Mount Readmore Book Review, 2017 76/100
Food: A Cultural Culinary History By Ken Albala
Audiobook edition, Narrated by Ken Albala
Finished on 8/22/2017
Description: Eating is an indispensable human activity. As a result, whether we realize it or not, the drive to obtain food has been a major catalyst across all of history, from prehistoric times to the present. Epicure Jean-Anthelme Brillat-Savarin said it best: “Gastronomy governs the whole life of man.”
In fact, civilization itself began in the quest for food. Humanity’s transition to agriculture was not only the greatest social revolution in history, but it directly produced the structures and institutions we call “civilization.”
Genres: History, Food, Colonialism
From Hunter Gatherers to Monoculture and beyond: a History of the Human Diet.
Humans have been eating food since before we were humans. It doesn’t matter where you’re from or who your ancestors are, you eat food. Part of the Great Courses series by the Teaching Company, Ken Albala shows us how our diet of today is a reflection of different parts of the world and how the world has changed with time.
The lecturer spent time cooking recipes, explaining biology, describing history and showing culture. Sometimes I felt he didn’t spend enough time cooking recipes, or more time discussing the effect of important historical events on the international diet, but overall he did a good job of covering important events. Most importantly he covered the traditional diets of people from all over the world- from Africa to Japan to Meso-America.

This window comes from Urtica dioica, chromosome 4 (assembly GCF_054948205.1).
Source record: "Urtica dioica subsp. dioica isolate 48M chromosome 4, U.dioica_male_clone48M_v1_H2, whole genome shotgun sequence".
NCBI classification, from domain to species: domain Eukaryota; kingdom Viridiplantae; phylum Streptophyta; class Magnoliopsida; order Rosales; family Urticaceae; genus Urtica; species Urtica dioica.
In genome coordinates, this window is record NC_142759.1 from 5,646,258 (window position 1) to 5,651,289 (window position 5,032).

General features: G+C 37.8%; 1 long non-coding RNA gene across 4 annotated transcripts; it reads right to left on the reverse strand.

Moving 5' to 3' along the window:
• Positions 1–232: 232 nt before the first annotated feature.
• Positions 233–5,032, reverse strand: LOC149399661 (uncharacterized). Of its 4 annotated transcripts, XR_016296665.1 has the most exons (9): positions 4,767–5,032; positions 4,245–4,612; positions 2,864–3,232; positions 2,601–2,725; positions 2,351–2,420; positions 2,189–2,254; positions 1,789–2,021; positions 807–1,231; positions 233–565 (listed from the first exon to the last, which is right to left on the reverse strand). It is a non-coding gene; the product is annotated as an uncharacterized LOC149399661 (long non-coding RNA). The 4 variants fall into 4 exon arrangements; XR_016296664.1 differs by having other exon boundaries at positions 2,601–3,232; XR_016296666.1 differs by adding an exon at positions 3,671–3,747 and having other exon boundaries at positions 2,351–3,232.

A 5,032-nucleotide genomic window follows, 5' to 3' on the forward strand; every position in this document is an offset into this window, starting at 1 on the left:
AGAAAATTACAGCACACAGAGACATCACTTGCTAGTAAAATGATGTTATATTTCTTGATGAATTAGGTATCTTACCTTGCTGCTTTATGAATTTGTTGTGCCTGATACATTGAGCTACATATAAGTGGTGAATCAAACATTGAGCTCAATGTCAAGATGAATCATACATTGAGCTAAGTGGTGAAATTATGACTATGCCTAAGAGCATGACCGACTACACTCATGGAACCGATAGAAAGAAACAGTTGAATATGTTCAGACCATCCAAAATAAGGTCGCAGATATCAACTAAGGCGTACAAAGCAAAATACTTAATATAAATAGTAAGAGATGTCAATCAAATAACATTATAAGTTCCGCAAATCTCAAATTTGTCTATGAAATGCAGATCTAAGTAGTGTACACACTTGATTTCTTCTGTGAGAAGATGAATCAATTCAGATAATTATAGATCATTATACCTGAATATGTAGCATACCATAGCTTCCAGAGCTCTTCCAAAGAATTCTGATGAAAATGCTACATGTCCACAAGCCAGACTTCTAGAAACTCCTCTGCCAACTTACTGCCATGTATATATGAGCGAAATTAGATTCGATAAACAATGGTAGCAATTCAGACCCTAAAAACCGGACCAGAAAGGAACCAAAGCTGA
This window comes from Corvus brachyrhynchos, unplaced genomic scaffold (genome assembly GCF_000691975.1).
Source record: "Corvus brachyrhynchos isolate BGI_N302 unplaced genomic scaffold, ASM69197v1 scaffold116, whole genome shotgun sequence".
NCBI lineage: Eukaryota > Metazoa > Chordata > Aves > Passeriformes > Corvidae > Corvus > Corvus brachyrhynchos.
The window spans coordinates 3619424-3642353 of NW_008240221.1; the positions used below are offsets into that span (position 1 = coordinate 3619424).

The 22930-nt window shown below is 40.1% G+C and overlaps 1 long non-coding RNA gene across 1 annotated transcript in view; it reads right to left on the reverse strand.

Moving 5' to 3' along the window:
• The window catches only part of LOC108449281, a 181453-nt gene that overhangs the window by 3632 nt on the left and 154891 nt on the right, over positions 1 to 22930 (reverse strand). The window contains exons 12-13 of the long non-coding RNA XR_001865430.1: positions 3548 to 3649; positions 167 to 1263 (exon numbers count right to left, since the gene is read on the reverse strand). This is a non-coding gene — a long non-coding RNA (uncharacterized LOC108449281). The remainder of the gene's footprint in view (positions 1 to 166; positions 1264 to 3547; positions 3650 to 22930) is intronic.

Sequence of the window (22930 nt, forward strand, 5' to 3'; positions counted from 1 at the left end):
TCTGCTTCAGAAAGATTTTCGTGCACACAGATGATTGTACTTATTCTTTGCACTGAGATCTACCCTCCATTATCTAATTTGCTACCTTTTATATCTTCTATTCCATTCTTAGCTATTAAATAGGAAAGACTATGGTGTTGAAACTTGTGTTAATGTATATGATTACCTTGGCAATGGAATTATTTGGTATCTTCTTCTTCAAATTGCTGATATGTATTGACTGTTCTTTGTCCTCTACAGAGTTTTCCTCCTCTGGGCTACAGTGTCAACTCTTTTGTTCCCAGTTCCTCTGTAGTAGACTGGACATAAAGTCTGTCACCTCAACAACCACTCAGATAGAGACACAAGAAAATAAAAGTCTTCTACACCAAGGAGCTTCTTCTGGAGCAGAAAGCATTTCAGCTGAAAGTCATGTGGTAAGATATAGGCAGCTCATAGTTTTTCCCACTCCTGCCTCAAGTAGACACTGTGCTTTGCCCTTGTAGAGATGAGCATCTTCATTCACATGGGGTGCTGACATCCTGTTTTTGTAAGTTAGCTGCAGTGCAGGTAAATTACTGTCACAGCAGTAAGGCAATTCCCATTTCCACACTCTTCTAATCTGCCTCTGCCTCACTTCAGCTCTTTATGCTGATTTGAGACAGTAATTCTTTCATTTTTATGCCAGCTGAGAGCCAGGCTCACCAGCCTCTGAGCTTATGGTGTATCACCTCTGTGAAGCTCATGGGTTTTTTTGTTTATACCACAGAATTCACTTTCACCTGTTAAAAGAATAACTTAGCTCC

He also showed how European Colonialism of the last few centuries has blended the world’s diets, integrating the everyday diets of people around the world so that people in Europe now use potatoes, people in India now use chilies, and people in Japan now make Portuguese style cakes. I would have liked if he spent more time discussing how non-rich people ate (aka peasant/slave diets) but as it was the author did a great job expressing human history.
Highly recommended. I do have a few qualms. The first is that he did not cover Norman Borlaug’s Green Revolution which fed billions of people, and earned him a Nobel Peace Prize. The second qualm is that Ken got a few details about genetic engineering crops wrong, and I disagreed with his thesis on the subject.